SitNews - Stories in the News - Ketchikan, Alaska

The Death of a Snitch

Who or what killed Tiny Walker In Ketchikan's Prohibition Days?


July 18, 2021
Sunday PM

(SitNews) Ketchikan, Alaska - Ketchikan sometimes glamourizes the local scene during Prohibition. While the rest of the country was allegedly "bone dry" from 1919 to 1933, Ketchikan's booming salmon canning economy and its proximity to ready alcohol in Prince Rupert meant that the First City was anything but "tee-totaling" despite the best efforts of the territorial prohibition agents.

While almost every edition of the Ketchikan Chronicle in those days had a story about an arrest for violations of either the Volstead Act or the Alaska Bone Dry Law, in truth Ketchikan was as "wet" in the 1920s at it was in the 1980s when there were more than 50 legally operating liquor licenses.

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It seems like every long-time family has a tale about relatives who were "rum rummers" in the 1920s. And stories about places like Buggie Beach, Charcoal Point, Ward Cove and Whiskey Cove being awash with shipments of "firewater" arriving from Canada. Plus, it seemed like just about every remote cabin in the area had "stills" or home brew operations. If you know where to look on the back side of Pennock or the southend of Gravina, you can still find the rusty remains of the stills that helped supply Ketchikan nearly a century ago.

Even today,, we gleefully point out the trap doors in the old buildings Downtown where skiffs came up at high tide and unloaded their illicit cargo into the bawdy houses and afterhours clubs.

But violating the anti-alcohol laws was a crime and there were indeed some real criminals involved. One of those was a man who made his way up from Seattle in the early 1920s. His real name was David I. Chess.

Almost no one in Ketchikan called him David. He was better known by his AKA, Tiny Walker. Chess, a very big man, had been a professional wrestler in Seattle and Portland. His stage name was Tiny Walker. The Tiny was intended to be ironic.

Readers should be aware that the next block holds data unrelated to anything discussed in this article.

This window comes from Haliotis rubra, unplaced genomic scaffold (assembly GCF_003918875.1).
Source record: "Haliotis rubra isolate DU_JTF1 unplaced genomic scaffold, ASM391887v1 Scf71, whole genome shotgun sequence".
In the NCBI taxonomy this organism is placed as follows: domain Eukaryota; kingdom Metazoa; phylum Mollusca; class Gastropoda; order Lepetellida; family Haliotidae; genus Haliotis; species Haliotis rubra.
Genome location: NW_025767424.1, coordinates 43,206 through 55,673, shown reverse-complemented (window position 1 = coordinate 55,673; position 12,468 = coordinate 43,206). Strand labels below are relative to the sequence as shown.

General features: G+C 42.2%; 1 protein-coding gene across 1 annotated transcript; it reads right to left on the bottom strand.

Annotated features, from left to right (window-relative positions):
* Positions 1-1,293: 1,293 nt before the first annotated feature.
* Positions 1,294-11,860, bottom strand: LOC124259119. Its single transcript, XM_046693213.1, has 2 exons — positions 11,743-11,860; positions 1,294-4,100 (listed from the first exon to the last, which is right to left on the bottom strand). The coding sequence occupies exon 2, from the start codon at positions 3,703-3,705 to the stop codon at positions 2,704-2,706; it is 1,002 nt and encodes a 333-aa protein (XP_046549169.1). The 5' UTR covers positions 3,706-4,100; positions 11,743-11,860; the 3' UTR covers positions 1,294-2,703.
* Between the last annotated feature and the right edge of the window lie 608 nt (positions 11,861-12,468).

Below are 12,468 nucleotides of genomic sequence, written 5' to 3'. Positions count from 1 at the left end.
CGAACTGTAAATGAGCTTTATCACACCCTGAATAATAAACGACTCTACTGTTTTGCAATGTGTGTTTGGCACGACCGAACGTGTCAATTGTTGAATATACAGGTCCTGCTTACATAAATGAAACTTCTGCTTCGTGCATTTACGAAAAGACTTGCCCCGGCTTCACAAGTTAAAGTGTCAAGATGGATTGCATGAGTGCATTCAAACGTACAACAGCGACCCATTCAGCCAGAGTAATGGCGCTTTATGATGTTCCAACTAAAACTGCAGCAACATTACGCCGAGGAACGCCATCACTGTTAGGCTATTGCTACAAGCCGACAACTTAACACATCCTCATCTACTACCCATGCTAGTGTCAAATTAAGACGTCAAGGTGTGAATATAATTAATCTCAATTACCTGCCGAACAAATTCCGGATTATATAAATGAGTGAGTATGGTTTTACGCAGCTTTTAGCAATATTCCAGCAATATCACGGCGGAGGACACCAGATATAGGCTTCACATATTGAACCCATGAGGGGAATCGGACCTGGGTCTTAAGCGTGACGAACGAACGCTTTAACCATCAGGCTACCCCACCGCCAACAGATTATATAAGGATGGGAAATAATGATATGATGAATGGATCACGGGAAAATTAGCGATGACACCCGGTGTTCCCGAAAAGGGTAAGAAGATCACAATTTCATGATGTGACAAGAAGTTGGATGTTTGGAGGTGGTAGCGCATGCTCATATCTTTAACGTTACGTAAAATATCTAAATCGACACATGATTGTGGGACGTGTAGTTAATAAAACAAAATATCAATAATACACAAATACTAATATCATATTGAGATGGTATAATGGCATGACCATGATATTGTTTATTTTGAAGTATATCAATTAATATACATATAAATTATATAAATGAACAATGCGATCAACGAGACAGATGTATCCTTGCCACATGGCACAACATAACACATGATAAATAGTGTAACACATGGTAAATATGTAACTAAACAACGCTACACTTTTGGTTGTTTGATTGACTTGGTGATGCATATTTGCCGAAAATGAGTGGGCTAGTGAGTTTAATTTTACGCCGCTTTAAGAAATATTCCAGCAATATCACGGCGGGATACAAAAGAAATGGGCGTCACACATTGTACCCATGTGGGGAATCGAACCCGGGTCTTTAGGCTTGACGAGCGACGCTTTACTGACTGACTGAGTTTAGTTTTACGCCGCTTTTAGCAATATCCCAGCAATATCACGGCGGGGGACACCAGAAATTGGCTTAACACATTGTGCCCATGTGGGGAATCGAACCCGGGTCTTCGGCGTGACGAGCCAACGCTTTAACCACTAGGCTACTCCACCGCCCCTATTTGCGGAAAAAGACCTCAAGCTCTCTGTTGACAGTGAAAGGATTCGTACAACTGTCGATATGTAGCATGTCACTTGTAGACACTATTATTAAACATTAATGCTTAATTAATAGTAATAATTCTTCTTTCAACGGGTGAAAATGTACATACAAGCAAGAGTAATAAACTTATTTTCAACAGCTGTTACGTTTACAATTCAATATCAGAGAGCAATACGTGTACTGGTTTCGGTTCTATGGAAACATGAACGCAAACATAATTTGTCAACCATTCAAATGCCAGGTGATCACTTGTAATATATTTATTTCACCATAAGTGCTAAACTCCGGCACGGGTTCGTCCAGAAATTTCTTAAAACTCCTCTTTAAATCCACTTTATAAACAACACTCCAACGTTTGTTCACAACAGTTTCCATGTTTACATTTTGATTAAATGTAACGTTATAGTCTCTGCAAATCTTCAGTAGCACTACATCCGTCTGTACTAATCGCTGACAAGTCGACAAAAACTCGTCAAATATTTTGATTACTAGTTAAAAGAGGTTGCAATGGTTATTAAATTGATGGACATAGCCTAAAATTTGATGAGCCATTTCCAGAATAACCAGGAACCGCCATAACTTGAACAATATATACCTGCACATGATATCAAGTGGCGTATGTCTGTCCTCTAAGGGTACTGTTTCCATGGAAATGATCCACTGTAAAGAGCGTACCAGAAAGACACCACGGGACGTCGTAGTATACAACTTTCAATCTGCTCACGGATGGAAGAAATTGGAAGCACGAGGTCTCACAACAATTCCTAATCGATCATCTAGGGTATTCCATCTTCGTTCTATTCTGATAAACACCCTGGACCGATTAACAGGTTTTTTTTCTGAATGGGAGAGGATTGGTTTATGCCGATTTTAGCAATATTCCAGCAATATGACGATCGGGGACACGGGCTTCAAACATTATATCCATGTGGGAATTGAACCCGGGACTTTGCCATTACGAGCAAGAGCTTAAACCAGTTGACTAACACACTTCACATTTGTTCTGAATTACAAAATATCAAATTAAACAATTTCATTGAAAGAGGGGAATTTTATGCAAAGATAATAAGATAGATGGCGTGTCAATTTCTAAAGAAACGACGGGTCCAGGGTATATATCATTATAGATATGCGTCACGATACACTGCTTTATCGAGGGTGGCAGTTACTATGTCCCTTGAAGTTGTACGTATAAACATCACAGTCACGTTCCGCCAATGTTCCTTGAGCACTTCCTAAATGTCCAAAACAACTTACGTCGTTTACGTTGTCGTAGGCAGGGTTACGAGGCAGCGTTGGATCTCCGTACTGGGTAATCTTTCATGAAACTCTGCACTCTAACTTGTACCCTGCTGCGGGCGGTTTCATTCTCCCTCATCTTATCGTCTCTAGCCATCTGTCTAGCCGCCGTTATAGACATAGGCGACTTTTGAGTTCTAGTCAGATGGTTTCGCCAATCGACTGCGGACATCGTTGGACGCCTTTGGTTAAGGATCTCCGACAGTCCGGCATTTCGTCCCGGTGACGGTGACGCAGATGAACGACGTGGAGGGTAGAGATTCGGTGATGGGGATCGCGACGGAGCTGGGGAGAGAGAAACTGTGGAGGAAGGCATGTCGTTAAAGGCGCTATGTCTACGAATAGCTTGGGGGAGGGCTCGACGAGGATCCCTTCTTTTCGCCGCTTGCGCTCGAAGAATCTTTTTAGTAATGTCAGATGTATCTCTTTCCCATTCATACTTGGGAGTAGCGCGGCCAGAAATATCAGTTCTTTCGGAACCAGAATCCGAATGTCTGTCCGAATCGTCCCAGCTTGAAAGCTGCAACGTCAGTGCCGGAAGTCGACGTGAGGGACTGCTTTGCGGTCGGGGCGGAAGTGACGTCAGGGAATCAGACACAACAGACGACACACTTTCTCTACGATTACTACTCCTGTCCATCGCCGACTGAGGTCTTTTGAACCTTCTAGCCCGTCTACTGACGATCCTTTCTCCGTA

By 1929,  he was a fixture in the local illegal alcohol scene. He ran with a very dangerous crowd, including the infamous Matt Berkovich. Berkovich would show just how dangerous when he murdered an informant in broad daylight a year later. (See "Black Matt Berkovich: A Ketchikan Story, SITNEWS, Aug. 19, 2015)

Tiny Walker died suddenly on June 27, 1929, shortly after helping revenue officers intercept a load of booze.

"David I. Chess, better known as Tiny Walker, died from unknown causes on the F.I.P cannery dock last night, less than an hour after he had given two federal officers information which resulted in their seizing a liquor laden car," the Ketchikan Chronicle reported on June 28. "His body showed no marks of external violence, it was announced by Dr. J. Beeson."

The paper reported that Chess' body was discovered by cannery watchman Ole Johnson "lying on the board roadway leading to the canner, about 30 feet off Stedman Street. His body was against the fence. A revolver was found in his pocket."

"With Chess' death, it was revealed by Fred Handy, prohibition officer, that the former wrestler and convicted bootlegger had been furnishing undercover information concerning liquor shipments for four weeks," the newspaper reported.  "On the strength of information brought to them by Chess shortly after midnight, Handy and C. J. Sullivan, deputy marshal, seized a car containing three sacks of moonshine liquor at the street corner by the Ketchikan cold storage. The driver of the car escaped. A second car which the officers asserted also contained liquor, escaped by backing up at high speed to the city float, where it turned and sped away. Sullivan fired one shot in an effort to stop it, the seized car is registered under the name of Dell Stickler."

Handy told the Chronicle that Walker had been giving authorities inside information after he said his cohorts framed him, leading to his arrest.

"We knew that there was to be an attempt to land liquor from a boat and bring it into Ketchikan last night, so in order to fool the rum runners, Sullivan and C. J. Springer and I left here on the Cygan (a local patrol boat) last night, giving the impression that we were going out of town somewhere," Handy told the Chronicle. "About 12 miles down the channel, as pre-arranged, we were met by a gas boat which ran alongside, and without either vessel stopping we stepped from the Cygan to the gas boat. Then we came back to town going around Pennock Island and then landing at the F. I. P. dock."

He said that Walker waiting at the dock with the information about the alcohol shipment.

"We all ran together about 100 yards to where he had parked a car which he had brought for us," Handy said.

Sullivan told the Chronicle that Walker was "apparently all right physically when we left him."

“He directed us regarding turning the car around," Sullivan said. "He was found dead about 12 feet from where he stood as we drove off for Newtown.”